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WATCH: JAMESTOWN: Accra Turns Red As GAs Mark Peaceful Homowo Celebration (Videos + Pictures)

Updated: Aug 17, 2020

It was all joy and merry-making in the nation’s capital as the people of the GA State marked their biggest traditional festival, Homowo in a peaceful manner.

Clad in red and black outfits, most settlers from Gbese, Ga Mashie, Otublohum, Sempe, Akamajen, Asere, Abola and Ngleshie Alata, with their leaders hit the streets to mark the annual Homowo celebration after a month-long ban on drumming and noise making.

Ga Mantse, King Tackie Teiko Tsuru II and his kinsmen, toured some royals homes, sprinkling the traditional meal ‘kpokpoi’ at doors-steps, homes and on the streets as customs demands.

King Tackie Teiko Tsuru II through the sprinkling of ‘kpokpoi’ prayed for the citizenry and asked for blessing upon them.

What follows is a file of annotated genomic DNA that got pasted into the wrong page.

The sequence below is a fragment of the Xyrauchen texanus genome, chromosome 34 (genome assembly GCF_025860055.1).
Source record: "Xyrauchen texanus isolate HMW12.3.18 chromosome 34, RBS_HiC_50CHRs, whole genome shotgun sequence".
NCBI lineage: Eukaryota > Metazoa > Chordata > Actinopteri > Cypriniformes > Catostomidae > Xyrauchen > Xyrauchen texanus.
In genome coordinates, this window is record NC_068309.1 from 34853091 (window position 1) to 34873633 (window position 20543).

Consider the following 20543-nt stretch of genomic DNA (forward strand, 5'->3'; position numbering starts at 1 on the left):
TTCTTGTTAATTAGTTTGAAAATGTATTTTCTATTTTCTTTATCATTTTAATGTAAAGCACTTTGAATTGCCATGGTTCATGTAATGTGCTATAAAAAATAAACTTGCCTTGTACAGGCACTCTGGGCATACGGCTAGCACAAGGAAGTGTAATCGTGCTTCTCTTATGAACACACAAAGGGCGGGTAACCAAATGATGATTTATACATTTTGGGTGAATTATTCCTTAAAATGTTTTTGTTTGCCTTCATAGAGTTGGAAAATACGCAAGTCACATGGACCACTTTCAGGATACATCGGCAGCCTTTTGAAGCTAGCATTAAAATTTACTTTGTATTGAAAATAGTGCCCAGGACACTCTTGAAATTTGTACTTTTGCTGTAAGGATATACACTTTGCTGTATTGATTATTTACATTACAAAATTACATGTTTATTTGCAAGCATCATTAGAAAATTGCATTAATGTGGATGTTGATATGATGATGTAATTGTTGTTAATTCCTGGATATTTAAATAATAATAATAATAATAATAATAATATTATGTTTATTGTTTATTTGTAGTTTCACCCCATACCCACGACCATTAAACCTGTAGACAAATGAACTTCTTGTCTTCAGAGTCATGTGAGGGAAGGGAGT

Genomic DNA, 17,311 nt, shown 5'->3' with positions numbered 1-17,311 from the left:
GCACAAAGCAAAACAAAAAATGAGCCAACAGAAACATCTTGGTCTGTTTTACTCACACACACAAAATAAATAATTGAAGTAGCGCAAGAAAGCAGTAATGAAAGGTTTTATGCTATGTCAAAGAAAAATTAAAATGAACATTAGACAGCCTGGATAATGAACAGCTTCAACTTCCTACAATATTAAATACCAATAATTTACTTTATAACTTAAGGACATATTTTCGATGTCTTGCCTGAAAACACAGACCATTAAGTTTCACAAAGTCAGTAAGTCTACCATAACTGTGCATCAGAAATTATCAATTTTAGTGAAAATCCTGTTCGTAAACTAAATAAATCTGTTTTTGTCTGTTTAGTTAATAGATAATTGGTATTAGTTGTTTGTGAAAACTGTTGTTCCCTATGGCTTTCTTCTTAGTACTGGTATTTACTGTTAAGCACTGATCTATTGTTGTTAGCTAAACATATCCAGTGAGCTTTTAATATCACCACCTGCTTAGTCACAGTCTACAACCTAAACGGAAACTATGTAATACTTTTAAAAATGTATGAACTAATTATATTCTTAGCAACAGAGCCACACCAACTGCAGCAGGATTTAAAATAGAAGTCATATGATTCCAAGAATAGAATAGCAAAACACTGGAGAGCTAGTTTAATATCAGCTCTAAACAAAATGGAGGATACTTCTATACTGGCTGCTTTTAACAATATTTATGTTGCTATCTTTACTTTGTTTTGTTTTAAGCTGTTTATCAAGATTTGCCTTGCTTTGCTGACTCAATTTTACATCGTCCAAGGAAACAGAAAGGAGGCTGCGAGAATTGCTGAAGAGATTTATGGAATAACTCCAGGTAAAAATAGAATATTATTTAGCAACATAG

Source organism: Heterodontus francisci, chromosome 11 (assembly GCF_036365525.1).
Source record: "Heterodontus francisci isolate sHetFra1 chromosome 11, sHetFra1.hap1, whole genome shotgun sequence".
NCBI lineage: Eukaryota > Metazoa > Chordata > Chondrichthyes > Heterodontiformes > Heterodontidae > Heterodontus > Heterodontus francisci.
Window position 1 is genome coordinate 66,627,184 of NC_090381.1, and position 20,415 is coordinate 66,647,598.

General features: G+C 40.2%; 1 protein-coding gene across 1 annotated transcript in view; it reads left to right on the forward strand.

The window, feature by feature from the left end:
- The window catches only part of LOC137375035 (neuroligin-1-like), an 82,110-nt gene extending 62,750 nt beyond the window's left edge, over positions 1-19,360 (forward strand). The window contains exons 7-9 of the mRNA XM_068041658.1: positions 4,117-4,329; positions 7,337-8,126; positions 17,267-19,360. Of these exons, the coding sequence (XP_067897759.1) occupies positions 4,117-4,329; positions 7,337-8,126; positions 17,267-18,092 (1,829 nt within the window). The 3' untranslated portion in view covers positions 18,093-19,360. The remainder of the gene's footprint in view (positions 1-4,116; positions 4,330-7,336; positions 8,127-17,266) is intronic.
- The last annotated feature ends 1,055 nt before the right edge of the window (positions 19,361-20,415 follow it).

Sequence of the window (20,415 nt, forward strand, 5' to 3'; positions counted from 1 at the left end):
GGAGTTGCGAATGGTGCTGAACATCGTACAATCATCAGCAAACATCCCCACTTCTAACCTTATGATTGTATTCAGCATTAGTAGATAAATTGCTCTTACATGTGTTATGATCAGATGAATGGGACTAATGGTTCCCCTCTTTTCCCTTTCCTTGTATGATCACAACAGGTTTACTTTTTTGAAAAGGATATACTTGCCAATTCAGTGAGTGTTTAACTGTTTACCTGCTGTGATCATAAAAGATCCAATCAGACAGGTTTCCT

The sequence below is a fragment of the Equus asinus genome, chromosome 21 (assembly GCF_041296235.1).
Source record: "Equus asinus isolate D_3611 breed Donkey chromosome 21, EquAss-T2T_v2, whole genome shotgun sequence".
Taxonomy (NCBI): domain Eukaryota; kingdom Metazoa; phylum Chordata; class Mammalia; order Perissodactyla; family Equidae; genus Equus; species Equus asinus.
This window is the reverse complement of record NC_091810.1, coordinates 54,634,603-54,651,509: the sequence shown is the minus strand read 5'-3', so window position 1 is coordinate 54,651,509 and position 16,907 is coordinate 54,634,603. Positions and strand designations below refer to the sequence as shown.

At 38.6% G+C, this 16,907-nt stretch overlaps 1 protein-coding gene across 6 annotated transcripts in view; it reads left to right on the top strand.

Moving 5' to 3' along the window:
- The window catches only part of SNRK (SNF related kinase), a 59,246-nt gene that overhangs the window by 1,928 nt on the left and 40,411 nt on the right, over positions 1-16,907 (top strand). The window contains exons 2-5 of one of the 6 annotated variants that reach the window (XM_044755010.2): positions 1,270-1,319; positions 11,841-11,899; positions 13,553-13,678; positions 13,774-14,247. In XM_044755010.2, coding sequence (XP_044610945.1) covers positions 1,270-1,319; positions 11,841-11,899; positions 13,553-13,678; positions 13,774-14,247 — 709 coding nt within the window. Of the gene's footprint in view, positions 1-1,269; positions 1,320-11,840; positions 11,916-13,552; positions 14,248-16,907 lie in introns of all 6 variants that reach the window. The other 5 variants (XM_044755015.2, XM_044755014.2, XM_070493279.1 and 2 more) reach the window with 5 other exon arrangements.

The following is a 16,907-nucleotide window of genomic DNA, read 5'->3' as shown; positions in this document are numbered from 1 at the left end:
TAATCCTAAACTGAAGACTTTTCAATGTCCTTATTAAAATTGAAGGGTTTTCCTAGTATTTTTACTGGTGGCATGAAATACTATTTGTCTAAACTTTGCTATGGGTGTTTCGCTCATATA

He tasked GAs to always allow love to lead in all their dealings.

In an exclusive interview with ThinkNews Online, Chief of Nii Dzan Bi Amu We, Nii Kofi Aponsah IV explained that 'Kpokpoi' is made from steamed, fermented cornmeal, mixed with palm oil, topped with smoked fish and mostly served with palm soup.

He added Homowo, which literally means 'hooting at hunger' is marked to recall how the Ga ancestors subsisted severe starvation and hunger that beset them at the time they were journeying to Ghana.

Nii Kofi Aponsah IV appealed to GAs to love one another, do away with quarrels and together help build a better GA State.

Throwing more light on the Homowo Celebration, an Assistant to Nii Teiko Abiasuma, Nii Botchwey revealed he is happy to be alive to celebrate this year’s Homowo despite the covid-19 pandemic.

He said “I feel proud to be part a GA. This is my culture and my festival. My forefathers who fought in 1732 never failed us"

Nii Botchwey appealed to the youth to see the value of Homowo and learn the culture, norm and respect the elderly in the society.

ThinkNews Online discovered that the wearing of red by the GAs during ‘Homowo’ means ‘hooting at hunger’.

The festival is also celebrated to express the cultural value of being industrious, creative and resourceful.

The colourful ceremony saw several persons, youth, aged, children hailing the Ga Mantse and showering him with praises.

The whole day celebration was backed with drumming, eating, drinking and dancing.

Watch video and pictures below:

Story by: Joshua Kwabena Smith



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